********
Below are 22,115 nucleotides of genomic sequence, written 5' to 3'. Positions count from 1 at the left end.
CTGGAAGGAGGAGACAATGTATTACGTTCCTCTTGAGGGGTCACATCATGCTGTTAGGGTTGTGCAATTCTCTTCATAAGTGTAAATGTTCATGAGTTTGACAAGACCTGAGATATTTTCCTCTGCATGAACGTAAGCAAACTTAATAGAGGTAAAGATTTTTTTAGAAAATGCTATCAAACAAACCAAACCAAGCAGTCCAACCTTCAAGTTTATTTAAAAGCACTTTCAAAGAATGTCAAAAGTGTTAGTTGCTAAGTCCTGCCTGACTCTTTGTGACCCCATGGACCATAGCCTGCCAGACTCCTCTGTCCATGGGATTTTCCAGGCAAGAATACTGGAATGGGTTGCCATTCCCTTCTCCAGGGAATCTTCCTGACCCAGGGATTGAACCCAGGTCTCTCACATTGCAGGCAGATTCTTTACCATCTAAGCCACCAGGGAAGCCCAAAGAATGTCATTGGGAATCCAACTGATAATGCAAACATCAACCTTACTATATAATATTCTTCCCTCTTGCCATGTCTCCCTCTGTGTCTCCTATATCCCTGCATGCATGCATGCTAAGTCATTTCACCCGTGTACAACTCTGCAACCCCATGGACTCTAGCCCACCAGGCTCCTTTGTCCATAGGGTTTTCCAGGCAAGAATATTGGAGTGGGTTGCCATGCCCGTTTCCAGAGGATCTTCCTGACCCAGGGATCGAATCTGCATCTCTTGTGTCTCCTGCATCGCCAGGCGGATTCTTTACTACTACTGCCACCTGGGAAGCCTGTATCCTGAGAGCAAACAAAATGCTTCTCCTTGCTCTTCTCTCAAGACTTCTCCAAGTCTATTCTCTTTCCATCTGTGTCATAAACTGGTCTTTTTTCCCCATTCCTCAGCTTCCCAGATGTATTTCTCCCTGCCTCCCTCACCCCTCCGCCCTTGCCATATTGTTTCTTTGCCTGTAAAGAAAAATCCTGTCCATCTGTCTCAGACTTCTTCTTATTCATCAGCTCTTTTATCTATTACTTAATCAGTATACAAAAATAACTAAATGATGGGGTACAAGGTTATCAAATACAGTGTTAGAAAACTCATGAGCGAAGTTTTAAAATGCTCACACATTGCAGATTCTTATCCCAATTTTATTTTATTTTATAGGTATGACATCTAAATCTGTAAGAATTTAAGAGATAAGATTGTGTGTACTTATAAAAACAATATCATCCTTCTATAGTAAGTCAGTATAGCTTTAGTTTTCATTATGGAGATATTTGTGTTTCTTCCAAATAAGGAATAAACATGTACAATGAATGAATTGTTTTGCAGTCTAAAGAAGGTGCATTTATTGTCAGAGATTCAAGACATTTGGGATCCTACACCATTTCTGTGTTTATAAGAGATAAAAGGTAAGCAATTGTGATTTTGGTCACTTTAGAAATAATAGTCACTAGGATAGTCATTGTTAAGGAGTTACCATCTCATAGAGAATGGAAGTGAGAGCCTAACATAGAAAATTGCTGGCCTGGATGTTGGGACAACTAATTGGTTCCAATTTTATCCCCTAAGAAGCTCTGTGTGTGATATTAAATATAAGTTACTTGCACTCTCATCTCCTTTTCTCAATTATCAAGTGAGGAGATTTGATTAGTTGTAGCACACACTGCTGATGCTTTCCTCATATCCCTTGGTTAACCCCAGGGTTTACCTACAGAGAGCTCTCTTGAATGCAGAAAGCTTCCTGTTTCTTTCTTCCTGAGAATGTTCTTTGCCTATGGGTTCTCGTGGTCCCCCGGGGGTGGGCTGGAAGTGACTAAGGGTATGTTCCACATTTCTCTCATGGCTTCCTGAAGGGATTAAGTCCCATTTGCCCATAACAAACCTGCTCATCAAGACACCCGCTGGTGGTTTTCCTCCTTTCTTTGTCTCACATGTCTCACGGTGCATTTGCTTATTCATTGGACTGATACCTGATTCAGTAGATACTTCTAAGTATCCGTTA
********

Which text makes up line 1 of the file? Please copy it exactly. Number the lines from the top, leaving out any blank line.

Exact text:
Below are 22,115 nucleotides of genomic sequence, written 5' to 3'. Positions count from 1 at the left end.